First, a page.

Sandra Day O'Connor:

Well, does the fact that discrete or individual property rights are being affected and, indeed, taken justify some higher level of scrutiny than we would apply to general economic regulation by the State?

Mark J. Bennett:

No, Your Honor.

We... we would think, first of all, this... this Court has established that it doesn't look at whether some stick in the bundle of rights is affected by the regulation.

It looks at the parcel as a whole.

And second, this Court has said that it is shying away from per se tests, and indeed, it... it looks at these types of cases under the rubric of Penn Central where the primary factor that the Court looks at is the extent of the economic injury and also the extent to which it interferes with reasonable investment-backed expectations.

A particular irony of this case is that the Ninth Circuit has said this particular statute of the Hawaii legislature affects a taking without any regard to whether or not it caused any economic injury to Chevron at all.

This Court has found that when the major flaw in legislation or the... the major argument as to why legislation should be deemed to be unconstitutional turns on the legitimacy of the legislation, that finds a natural home in the due process analysis, rather than in an analysis that looks at whether or not the legislation actually effects a taking or not.

Indeed, this Court, Your Honor, despite what it said in Agins in relying on the due process analysis, has never found a taking based upon doubt as to the likely efficacy of economic legislation.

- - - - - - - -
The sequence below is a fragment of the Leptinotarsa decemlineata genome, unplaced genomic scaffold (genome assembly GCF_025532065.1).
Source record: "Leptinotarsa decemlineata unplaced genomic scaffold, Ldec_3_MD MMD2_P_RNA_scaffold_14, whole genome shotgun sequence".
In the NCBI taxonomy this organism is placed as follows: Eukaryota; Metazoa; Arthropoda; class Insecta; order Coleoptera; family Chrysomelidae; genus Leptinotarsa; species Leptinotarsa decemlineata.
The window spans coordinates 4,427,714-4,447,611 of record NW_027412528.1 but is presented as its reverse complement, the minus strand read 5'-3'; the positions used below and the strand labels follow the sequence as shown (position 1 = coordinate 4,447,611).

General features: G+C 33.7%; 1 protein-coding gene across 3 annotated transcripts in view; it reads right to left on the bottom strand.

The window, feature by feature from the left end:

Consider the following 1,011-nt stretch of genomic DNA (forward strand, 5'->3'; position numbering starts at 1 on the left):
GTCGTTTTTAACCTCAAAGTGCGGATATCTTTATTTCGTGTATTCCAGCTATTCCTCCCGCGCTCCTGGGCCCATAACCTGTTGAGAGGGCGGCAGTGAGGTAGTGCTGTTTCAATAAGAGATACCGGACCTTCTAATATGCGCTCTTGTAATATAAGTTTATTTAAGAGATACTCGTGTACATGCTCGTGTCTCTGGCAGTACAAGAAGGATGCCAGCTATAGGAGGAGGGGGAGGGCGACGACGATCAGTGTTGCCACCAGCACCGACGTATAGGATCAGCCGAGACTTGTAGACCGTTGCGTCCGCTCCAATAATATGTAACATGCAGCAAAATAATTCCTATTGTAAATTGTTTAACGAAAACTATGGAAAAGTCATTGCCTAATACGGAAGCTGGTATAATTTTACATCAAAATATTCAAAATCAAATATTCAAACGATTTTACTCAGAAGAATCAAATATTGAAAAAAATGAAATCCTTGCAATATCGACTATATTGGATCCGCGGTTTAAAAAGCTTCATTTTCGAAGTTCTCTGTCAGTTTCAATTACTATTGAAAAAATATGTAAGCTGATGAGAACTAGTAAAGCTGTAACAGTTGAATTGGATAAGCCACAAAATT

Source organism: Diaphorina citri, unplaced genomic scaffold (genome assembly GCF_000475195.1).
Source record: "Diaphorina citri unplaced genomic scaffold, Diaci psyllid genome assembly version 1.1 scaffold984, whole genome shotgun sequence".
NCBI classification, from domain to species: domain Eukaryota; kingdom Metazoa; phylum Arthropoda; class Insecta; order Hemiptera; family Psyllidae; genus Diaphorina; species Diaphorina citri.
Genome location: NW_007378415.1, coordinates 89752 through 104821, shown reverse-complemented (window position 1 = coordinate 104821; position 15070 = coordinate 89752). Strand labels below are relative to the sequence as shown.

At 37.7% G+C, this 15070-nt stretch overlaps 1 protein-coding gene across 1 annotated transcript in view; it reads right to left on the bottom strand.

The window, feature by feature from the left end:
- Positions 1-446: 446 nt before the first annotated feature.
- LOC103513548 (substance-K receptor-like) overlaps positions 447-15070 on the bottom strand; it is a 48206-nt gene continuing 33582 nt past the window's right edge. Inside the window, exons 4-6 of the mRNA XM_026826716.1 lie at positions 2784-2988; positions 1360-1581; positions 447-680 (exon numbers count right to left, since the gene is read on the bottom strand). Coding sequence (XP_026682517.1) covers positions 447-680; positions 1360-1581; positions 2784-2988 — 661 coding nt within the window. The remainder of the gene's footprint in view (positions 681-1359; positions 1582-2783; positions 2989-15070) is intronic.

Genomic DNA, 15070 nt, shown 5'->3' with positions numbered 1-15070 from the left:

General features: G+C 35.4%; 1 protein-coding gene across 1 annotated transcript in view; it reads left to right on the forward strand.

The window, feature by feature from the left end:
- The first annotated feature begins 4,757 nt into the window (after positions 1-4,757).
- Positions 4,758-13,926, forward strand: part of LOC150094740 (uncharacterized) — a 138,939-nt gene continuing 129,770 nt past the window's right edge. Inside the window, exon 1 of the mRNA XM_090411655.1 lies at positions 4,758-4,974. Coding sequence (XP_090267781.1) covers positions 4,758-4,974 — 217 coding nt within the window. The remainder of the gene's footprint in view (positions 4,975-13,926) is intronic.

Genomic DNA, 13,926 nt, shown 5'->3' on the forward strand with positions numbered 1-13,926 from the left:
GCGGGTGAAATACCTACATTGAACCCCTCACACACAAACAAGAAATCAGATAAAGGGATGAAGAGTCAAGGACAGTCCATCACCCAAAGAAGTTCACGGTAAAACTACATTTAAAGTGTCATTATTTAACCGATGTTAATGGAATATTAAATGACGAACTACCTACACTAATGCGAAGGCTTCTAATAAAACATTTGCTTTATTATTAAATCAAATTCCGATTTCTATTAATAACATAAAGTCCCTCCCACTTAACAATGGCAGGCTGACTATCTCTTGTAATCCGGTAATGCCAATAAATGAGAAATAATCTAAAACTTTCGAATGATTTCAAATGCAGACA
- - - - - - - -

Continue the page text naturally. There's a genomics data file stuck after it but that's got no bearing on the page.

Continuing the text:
Antonin Scalia:

Well, we've said it a lot, though, haven't we?

Why do we keep on saying it?

Mark J. Bennett:

Well, Your Honor, I think that in... in Del Monte Dunes, every opinion in the case discussed this language and... and said that the Court has never indicated that this sets out a more exacting test than rational basis other than in the rough proportionality context of Nollan and Dolan.

And I think the language used in Agins, which came from due process cases, has somewhat taken on a life of its own, and the lower courts and the... the supreme courts of the several States have had quite... have had a great deal of difficulty in... in dealing with what exactly the language means.

We believe, as we've set forth in our brief, that to the extent it establishes this intermediate scrutiny, as the Ninth Circuit felt it did, that it would be dicta in Agins, but if the Court viewed it as not dicta, we think that the Court ought to reconsider the constitutional rule under the standards for such reconsideration that the Court has identified in cases like Payne v. Tennessee.

Stephen G. Breyer:

Suppose... suppose a person has a piece of property, and they zone it suddenly, no building... no building... which destroys the value of the property pretty much.

Now, should we just... I think those might be the cases where this language began to appear, something like that.

Should that be just a simple rational basis review too?

Because I'm trying to put the case where it might be... arguably you should have something stronger since the property value is... is seriously hurt and--

Mark J. Bennett:

Your Honor, if... if the claim was that the legislation was irrational, that it--